Following is the architecture I ended up with, but understand that this was arrived at through trial and error rather than careful consideration.
Details on each component
- Supermetrics handles the scheduled fetching of data from Google, bing and Facebook.
- Data from each of these sources is stored in separate Google Sheets. Each sheet acts like a table in a database. I chose to do this because keeping the design modular would make reuse easier and I could make changes to a module without having to update everything.
- The order management system is something I built using Zoho Creator several years ago. Creator makes it easy for non-programmers to build web applications. It also has an API, which I was able to use to fetch the data I needed in Sheets. Everything in the budget tracker is organized around the notion of orders, and the order management system is where account managers specify the scope, duration and budget of orders.
- The budget tracker brings all of this information together to give account managers a view of each of their accounts, month-to-date spend, spend targets and other information relevant to setting bids and budgets. It includes the following parts:
- Mappings – a tab mapping the relationships between orders and campaigns in AdWords, Bing, Facebook, etc.
- Error checking – a set of scripts that look for unaccounted-for spend and write errors to an errors tab.
- The budget tracker – a tab with a dashboard view for account managers.
- Scripts that fetch the data from the order management system, the Supermetrics sheets, and the mappings tab, and write the combined data to the dashboard.
- There is also a human process of reviewing errors and creating new mappings when an account manager adds new campaigns to an order he/she is managing.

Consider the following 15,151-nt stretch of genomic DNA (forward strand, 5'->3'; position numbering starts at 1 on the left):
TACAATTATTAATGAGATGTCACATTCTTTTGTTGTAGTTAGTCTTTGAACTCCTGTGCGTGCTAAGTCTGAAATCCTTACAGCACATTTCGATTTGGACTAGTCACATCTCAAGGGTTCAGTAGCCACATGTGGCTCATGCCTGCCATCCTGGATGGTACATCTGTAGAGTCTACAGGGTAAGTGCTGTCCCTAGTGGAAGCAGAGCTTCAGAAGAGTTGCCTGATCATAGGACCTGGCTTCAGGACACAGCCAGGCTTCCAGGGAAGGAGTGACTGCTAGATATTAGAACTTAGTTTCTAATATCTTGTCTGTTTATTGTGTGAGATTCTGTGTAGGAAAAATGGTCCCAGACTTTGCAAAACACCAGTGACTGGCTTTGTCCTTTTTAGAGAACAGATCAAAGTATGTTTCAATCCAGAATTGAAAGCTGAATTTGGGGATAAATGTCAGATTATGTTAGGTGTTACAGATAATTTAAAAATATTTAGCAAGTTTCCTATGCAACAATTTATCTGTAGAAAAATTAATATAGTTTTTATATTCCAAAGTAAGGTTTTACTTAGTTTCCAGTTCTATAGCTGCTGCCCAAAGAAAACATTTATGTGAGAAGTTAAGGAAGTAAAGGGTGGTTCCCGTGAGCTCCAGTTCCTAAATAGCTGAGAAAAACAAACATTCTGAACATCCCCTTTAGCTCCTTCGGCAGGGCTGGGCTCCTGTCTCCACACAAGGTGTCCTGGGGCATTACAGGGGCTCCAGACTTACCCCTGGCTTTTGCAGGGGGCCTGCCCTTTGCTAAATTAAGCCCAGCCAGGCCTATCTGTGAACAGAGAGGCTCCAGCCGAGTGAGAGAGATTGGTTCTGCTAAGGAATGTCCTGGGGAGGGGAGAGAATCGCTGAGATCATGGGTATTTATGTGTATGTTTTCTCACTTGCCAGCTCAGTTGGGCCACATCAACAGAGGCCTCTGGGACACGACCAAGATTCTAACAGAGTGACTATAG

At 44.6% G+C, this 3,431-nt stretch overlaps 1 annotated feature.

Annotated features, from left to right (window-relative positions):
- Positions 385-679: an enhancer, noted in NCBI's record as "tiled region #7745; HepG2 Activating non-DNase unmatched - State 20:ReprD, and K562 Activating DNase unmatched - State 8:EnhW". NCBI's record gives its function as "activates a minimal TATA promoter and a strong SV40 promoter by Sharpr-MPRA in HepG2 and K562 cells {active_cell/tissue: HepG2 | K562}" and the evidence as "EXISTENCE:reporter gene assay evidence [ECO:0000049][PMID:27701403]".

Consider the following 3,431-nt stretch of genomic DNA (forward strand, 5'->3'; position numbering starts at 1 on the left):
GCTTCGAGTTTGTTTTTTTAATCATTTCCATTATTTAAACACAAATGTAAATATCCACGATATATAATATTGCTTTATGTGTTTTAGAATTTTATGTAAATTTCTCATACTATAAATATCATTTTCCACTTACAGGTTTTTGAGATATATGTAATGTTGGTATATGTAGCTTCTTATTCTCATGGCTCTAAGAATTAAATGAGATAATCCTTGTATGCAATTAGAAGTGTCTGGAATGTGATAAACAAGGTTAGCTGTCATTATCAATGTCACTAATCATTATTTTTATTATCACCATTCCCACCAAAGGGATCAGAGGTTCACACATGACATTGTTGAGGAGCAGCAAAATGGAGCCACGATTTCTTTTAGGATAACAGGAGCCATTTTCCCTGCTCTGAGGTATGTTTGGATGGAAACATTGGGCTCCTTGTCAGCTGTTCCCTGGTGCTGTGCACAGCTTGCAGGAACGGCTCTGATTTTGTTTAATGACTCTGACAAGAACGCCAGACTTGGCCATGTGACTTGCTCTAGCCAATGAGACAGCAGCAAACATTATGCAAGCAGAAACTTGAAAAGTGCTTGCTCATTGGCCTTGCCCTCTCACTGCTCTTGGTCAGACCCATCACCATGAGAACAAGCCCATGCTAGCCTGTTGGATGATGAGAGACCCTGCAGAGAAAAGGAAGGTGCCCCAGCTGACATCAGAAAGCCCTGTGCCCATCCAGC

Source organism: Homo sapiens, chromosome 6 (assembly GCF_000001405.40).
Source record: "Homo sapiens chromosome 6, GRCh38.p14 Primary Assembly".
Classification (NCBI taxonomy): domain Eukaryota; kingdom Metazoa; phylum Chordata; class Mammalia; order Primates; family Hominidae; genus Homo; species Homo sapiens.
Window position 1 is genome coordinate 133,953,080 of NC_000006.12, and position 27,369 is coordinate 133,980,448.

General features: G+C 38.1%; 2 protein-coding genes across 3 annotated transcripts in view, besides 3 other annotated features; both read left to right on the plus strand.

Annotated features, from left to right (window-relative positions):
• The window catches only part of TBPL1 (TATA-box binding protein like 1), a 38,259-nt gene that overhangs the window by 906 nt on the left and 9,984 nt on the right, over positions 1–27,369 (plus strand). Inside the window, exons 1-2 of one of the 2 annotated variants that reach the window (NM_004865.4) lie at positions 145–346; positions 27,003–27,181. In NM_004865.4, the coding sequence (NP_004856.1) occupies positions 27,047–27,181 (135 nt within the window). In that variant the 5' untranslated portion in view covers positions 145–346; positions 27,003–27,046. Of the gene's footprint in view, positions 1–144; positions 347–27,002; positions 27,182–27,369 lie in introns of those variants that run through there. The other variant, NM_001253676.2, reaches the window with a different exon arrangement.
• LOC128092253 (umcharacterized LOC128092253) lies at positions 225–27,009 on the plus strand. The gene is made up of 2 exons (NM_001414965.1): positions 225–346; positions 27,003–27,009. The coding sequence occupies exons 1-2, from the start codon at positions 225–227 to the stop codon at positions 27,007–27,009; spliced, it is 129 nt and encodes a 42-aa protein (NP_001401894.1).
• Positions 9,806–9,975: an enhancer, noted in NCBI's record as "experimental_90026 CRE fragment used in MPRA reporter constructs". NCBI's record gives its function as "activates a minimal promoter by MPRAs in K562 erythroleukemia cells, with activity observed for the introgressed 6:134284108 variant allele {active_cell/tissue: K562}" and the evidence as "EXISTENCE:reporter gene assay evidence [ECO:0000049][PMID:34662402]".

A few Google Sheets tips:
- Learn how to use the FILTER spreadsheet function. Wow. That said, try to do as much as you can with scripts. Too many formulas will bog down your Sheet.
- The Filter option in the nav bar (totally different than the FILTER() spreadsheet function) affects everyone that is viewing the sheet. Applying saved views does not. I created a saved view for each account manager.
The budget tracker in action:
Before sharing with the team, I wrote pretty detailed documentation on how the budget tracker works, and how to make updates. It has been in use for more than a year, and meets all of my initial goals. We currently manage > 500 separate order budgets, and it has handled growth very well. I make improvements every once in a while, but on the whole I’ve had to do very little to maintain it.
In the next and last post in this series, I’ll describe our experiences as we make the transition to an organization of tool builders and computational thinkers.
Part I: Failure and Recovery
Part III: Automation Everywhere
Nico Brooks oversaw the development of the first commercial SEM management toolset, Go Toast, way back in the year 2000. Since then, he has worked with a variety of agencies and publishers on tools and processes to improve marketing efficiency and effectiveness. At Two Octobers, he gets to collaborate with a bunch of really smart people and play with code.